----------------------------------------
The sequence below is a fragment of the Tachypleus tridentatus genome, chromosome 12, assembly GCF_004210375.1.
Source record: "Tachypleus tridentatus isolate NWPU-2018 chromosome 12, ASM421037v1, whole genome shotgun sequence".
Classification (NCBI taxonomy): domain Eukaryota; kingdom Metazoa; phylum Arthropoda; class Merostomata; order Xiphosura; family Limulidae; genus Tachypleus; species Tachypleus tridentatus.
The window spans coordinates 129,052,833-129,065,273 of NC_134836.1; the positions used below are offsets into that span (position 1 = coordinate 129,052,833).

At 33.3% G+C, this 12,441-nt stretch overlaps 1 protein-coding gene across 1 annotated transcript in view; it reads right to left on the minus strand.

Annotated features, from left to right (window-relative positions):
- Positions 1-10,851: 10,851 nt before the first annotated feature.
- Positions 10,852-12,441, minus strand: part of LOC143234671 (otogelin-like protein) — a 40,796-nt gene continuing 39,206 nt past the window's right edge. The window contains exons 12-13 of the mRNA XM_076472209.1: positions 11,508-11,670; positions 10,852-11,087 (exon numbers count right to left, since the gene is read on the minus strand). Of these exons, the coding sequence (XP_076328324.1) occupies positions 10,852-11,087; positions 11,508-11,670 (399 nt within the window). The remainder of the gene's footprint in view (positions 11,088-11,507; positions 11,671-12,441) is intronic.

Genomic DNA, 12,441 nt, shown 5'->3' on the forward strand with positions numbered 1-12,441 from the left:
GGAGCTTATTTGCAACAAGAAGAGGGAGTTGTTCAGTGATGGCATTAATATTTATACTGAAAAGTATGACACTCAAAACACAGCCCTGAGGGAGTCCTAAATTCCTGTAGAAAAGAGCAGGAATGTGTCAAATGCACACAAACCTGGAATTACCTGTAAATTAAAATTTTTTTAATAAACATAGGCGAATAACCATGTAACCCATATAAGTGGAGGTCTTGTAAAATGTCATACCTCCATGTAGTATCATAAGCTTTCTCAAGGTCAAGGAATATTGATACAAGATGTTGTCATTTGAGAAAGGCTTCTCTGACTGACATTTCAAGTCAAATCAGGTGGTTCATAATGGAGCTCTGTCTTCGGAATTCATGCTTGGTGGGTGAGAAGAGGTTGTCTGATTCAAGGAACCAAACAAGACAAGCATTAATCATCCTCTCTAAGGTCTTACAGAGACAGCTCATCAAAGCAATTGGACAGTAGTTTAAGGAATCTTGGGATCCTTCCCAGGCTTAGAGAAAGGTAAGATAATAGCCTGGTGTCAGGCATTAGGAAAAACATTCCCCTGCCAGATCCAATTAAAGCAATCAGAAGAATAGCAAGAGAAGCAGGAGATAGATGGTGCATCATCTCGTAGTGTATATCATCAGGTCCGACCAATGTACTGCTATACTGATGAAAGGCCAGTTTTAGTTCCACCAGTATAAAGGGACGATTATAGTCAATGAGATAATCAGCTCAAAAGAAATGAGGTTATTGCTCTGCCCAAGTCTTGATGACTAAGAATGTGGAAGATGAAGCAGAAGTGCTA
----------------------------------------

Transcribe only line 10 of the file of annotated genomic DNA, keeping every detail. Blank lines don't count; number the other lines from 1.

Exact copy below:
GGAGCTTATTTGCAACAAGAAGAGGGAGTTGTTCAGTGATGGCATTAATATTTATACTGAAAAGTATGACACTCAAAACACAGCCCTGAGGGAGTCCTAAATTCCTGTAGAAAAGAGCAGGAATGTGTCAAATGCACACAAACCTGGAATTACCTGTAAATTAAAATTTTTTTAATAAACATAGGCGAATAACCATGTAACCCATATAAGTGGAGGTCTTGTAAAATGTCATACCTCCATGTAGTATCATAAGCTTTCTCAAGGTCAAGGAATATTGATACAAGATGTTGTCATTTGAGAAAGGCTTCTCTGACTGACATTTCAAGTCAAATCAGGTGGTTCATAATGGAGCTCTGTCTTCGGAATTCATGCTTGGTGGGTGAGAAGAGGTTGTCTGATTCAAGGAACCAAACAAGACAAGCATTAATCATCCTCTCTAAGGTCTTACAGAGACAGCTCATCAAAGCAATTGGACAGTAGTTTAAGGAATCTTGGGATCCTTCCCAGGCTTAGAGAAAGGTAAGATAATAGCCTGGTGTCAGGCATTAGGAAAAACATTCCCCTGCCAGATCCAATTAAAGCAATCAGAAGAATAGCAAGAGAAGCAGGAGATAGATGGTGCATCATCTCGTAGTGTATATCATCAGGTCCGACCAATGTACTGCTATACTGATGAAAGGCCAGTTTTAGTTCCACCAGTATAAAGGGACGATTATAGTCAATGAGATAATCAGCTCAAAAGAAATGAGGTTATTGCTCTGCCCAAGTCTTGATGACTAAGAATGTGGAAGATGAAGCAGAAGTGCTA